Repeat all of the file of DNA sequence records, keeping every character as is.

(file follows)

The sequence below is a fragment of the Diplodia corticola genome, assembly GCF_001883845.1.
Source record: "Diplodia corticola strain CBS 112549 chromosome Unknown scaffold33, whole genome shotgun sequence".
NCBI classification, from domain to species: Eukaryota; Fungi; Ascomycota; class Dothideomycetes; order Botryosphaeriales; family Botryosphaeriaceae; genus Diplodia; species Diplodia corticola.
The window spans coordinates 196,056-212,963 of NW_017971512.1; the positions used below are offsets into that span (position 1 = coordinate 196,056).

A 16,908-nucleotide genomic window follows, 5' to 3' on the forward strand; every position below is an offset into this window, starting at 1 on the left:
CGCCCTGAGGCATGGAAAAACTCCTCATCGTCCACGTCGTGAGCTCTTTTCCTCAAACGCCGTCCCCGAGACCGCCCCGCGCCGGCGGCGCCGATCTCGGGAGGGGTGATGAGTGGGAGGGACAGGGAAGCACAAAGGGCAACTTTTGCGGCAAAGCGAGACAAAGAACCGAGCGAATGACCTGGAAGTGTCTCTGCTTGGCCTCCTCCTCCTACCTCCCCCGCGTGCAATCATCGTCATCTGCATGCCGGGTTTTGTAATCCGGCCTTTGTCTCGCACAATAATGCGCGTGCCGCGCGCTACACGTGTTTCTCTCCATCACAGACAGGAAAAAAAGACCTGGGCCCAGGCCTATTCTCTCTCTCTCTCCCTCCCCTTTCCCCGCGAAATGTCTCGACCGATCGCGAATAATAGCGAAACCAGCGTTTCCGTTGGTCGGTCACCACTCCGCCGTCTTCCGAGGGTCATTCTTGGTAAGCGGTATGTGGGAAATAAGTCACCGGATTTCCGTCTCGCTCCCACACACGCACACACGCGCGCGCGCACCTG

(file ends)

The sequence below is a fragment of the Diplodia corticola genome, assembly GCF_001883845.1.
Source record: "Diplodia corticola strain CBS 112549 chromosome Unknown scaffold33, whole genome shotgun sequence".
NCBI classification, from domain to species: Eukaryota; Fungi; Ascomycota; class Dothideomycetes; order Botryosphaeriales; family Botryosphaeriaceae; genus Diplodia; species Diplodia corticola.
The window spans coordinates 196,056-212,963 of NW_017971512.1; the positions used below are offsets into that span (position 1 = coordinate 196,056).

A 16,908-nucleotide genomic window follows, 5' to 3' on the forward strand; every position below is an offset into this window, starting at 1 on the left:
CGCCCTGAGGCATGGAAAAACTCCTCATCGTCCACGTCGTGAGCTCTTTTCCTCAAACGCCGTCCCCGAGACCGCCCCGCGCCGGCGGCGCCGATCTCGGGAGGGGTGATGAGTGGGAGGGACAGGGAAGCACAAAGGGCAACTTTTGCGGCAAAGCGAGACAAAGAACCGAGCGAATGACCTGGAAGTGTCTCTGCTTGGCCTCCTCCTCCTACCTCCCCCGCGTGCAATCATCGTCATCTGCATGCCGGGTTTTGTAATCCGGCCTTTGTCTCGCACAATAATGCGCGTGCCGCGCGCTACACGTGTTTCTCTCCATCACAGACAGGAAAAAAAGACCTGGGCCCAGGCCTATTCTCTCTCTCTCTCCCTCCCCTTTCCCCGCGAAATGTCTCGACCGATCGCGAATAATAGCGAAACCAGCGTTTCCGTTGGTCGGTCACCACTCCGCCGTCTTCCGAGGGTCATTCTTGGTAAGCGGTATGTGGGAAATAAGTCACCGGATTTCCGTCTCGCTCCCACACACGCACACACGCGCGCGCGCACCTG